Apr 21, 2016

Cannabis excise tax expected to raise $77 million in revenue

Assemblyman Jim Wood’s proposed excise tax AB 2243 was approved by the Assembly Revenue and Tax Committee today 5-0 with Republicans not voting. The excise tax was originally proposed as part of Wood’s Marijuana Watershed Protection Act last year before ultimately being dropped as part of the agreement that ultimately led to the Medical Marijuana Regulation and Safety Act.

Assemblyman Wood said, “An excise tax will ensure the revenue stays in the communities where the cannabis is grown.  Our goal is to create resources to manage the environmental and public safety problems we are battling.”

The bill would levy a $9.25 per ounce tax on cannabis flowers, a $2.75 per ounce tax on cannabis leaves and a $1.25 tax on immature cannabis plants from nurseries.  The tiered approach is modeled after the way alcohol is taxed based on the potency of the product. 

Hezekiah Allen from the California Growers Association said, "AB 2243 is the right tax at the right time. This legislation will generate much needed revenue to clean up watersheds, prevent future environmental impacts, and protect the safety of our neighborhoods. Our communities and rivers can't wait."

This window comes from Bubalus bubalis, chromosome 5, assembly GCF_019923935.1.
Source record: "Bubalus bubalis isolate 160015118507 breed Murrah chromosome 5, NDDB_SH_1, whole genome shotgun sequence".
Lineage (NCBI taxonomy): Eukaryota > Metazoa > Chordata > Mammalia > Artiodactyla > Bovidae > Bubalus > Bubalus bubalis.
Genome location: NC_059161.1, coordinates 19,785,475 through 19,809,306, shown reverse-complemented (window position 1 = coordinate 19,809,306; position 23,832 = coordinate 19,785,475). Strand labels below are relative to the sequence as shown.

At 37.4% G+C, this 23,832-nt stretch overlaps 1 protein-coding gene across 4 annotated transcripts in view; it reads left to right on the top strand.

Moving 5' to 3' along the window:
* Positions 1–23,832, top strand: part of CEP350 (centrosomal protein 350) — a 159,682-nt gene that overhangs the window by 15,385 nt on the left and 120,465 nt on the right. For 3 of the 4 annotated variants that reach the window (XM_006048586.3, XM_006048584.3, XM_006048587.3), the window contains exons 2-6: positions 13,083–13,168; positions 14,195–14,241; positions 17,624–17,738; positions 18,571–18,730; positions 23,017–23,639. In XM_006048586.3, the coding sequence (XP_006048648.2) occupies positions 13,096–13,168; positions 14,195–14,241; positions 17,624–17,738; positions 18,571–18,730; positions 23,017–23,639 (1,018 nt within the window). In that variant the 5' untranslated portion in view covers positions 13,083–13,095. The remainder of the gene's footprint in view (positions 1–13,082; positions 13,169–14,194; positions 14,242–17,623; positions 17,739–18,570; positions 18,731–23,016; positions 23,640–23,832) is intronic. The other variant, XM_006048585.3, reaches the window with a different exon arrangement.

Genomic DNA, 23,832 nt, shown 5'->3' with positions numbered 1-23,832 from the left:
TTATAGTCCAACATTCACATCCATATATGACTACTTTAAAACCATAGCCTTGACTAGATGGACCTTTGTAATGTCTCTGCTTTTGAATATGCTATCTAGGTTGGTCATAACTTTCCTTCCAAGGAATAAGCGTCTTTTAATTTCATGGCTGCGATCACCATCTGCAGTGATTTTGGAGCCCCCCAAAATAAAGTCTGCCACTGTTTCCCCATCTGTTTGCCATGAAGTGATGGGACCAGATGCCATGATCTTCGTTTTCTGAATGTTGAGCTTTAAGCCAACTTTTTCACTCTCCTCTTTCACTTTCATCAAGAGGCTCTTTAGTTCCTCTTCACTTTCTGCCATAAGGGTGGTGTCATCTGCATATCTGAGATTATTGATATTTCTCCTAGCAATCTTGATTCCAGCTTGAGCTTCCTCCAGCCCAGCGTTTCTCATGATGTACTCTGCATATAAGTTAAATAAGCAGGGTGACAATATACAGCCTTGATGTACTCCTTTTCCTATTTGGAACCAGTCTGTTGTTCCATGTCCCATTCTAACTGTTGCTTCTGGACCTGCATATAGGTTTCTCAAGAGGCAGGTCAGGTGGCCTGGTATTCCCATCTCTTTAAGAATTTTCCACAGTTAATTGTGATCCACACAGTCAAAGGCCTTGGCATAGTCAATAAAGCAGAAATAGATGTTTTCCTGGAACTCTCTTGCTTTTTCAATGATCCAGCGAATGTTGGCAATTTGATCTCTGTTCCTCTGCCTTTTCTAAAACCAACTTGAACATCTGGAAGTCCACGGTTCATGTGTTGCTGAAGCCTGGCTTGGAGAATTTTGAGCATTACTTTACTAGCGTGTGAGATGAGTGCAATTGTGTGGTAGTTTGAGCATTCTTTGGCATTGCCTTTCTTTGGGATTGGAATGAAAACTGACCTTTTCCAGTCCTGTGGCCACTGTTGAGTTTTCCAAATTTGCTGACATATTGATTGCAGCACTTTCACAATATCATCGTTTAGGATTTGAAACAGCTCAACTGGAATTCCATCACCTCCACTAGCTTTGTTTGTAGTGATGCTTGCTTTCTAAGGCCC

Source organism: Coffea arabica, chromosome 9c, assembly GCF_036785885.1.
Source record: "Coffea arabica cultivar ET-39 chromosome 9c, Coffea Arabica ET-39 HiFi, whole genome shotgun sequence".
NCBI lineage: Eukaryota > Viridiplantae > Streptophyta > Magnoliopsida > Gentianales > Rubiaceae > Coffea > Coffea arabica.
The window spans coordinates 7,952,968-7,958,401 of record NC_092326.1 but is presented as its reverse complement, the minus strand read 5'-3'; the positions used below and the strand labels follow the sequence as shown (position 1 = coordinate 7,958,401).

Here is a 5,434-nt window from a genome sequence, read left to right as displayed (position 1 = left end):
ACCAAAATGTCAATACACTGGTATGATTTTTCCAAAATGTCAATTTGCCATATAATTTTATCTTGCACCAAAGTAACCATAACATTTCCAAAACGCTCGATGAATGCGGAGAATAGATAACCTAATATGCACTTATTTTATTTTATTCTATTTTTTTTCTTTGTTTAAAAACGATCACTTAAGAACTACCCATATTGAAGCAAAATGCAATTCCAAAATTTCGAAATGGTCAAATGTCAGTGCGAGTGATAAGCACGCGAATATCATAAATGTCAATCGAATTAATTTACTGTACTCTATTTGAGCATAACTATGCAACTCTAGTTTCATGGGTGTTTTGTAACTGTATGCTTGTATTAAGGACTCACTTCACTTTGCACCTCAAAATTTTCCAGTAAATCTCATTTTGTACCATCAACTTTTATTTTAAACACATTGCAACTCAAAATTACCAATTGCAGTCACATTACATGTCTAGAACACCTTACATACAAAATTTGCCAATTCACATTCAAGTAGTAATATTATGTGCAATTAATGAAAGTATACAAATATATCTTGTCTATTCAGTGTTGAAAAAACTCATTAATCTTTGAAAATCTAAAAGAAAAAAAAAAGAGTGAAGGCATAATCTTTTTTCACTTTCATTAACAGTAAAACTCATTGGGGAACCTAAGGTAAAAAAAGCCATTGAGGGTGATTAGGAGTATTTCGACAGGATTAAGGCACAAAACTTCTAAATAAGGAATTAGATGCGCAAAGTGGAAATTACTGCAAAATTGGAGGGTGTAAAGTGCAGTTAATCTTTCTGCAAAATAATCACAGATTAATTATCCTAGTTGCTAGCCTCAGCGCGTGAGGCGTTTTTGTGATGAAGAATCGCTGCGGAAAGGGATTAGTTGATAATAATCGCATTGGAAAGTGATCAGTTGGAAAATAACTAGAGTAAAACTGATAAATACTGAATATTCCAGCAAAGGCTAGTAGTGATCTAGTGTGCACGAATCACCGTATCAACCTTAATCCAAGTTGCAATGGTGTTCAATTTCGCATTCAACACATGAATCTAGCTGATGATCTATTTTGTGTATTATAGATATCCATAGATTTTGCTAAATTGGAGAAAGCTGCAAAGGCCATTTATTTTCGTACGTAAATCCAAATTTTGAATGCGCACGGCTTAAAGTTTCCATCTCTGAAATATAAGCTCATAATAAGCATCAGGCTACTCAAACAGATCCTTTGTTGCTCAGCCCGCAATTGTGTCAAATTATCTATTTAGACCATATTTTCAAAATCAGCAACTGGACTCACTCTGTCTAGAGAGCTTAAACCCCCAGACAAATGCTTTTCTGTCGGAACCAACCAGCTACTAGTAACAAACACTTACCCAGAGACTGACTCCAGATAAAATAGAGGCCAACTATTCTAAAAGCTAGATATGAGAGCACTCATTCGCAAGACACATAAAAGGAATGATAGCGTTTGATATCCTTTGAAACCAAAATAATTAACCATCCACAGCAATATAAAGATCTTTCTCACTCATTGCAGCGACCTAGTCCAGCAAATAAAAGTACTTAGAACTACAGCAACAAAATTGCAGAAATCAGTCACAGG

Current estimates from the California Board of Equalization project the tax to generate upwards of $77 million annually.  How these funds should be distributed has been hotly contested, currently the bill would designate 30% to the Natural Resources Agency to fund a grant program for environmental cleanup and restoration on public and private lands, 30% to local law enforcement, 30% to fund the multiagency Watershed Enforcement Team, and the final 10% would go for research of the medical marijuana industry.

“Last year the legislature finally laid out guidelines to make the cannabis industry cleaner and safer,” said Wood.  This bill will give us much needed resources to clean up our forests and streams and to make sure we keep the bad actors out of business.”

Any new tax in California requires a 2/3 vote of both the Assembly and the Senate, which means AB 2243 will need support from Republicans in both houses if it hopes to make it to the Governor’s desk.  The bill will be heard next in Assembly Appropriations Committee.

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